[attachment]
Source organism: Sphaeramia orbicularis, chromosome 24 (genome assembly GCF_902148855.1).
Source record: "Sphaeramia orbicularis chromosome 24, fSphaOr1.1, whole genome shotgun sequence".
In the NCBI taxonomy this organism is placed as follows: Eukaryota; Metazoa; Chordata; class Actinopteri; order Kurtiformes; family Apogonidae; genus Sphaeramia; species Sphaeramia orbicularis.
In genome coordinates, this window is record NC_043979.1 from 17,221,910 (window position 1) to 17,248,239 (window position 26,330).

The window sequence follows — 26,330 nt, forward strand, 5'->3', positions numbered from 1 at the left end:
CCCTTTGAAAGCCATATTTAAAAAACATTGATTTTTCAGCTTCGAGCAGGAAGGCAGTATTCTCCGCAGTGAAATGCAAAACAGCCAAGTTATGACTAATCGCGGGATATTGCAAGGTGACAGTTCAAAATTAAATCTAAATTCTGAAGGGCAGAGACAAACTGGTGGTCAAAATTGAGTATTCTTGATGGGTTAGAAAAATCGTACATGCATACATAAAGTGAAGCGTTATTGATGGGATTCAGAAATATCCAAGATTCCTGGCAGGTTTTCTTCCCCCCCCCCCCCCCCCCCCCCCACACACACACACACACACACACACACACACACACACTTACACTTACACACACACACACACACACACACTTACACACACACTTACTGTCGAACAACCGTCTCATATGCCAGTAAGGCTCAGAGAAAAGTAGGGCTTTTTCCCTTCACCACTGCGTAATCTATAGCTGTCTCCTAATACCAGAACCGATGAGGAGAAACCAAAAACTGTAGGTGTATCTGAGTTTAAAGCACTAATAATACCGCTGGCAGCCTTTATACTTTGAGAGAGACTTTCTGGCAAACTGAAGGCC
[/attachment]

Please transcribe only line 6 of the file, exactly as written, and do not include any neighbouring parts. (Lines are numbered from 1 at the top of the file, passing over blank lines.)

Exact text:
CCCTTTGAAAGCCATATTTAAAAAACATTGATTTTTCAGCTTCGAGCAGGAAGGCAGTATTCTCCGCAGTGAAATGCAAAACAGCCAAGTTATGACTAATCGCGGGATATTGCAAGGTGACAGTTCAAAATTAAATCTAAATTCTGAAGGGCAGAGACAAACTGGTGGTCAAAATTGAGTATTCTTGATGGGTTAGAAAAATCGTACATGCATACATAAAGTGAAGCGTTATTGATGGGATTCAGAAATATCCAAGATTCCTGGCAGGTTTTCTTCCCCCCCCCCCCCCCCCCCCCCCACACACACACACACACACACACACACACACACACACTTACACTTACACACACACACACACACACACACTTACACACACACTTACTGTCGAACAACCGTCTCATATGCCAGTAAGGCTCAGAGAAAAGTAGGGCTTTTTCCCTTCACCACTGCGTAATCTATAGCTGTCTCCTAATACCAGAACCGATGAGGAGAAACCAAAAACTGTAGGTGTATCTGAGTTTAAAGCACTAATAATACCGCTGGCAGCCTTTATACTTTGAGAGAGACTTTCTGGCAAACTGAAGGCC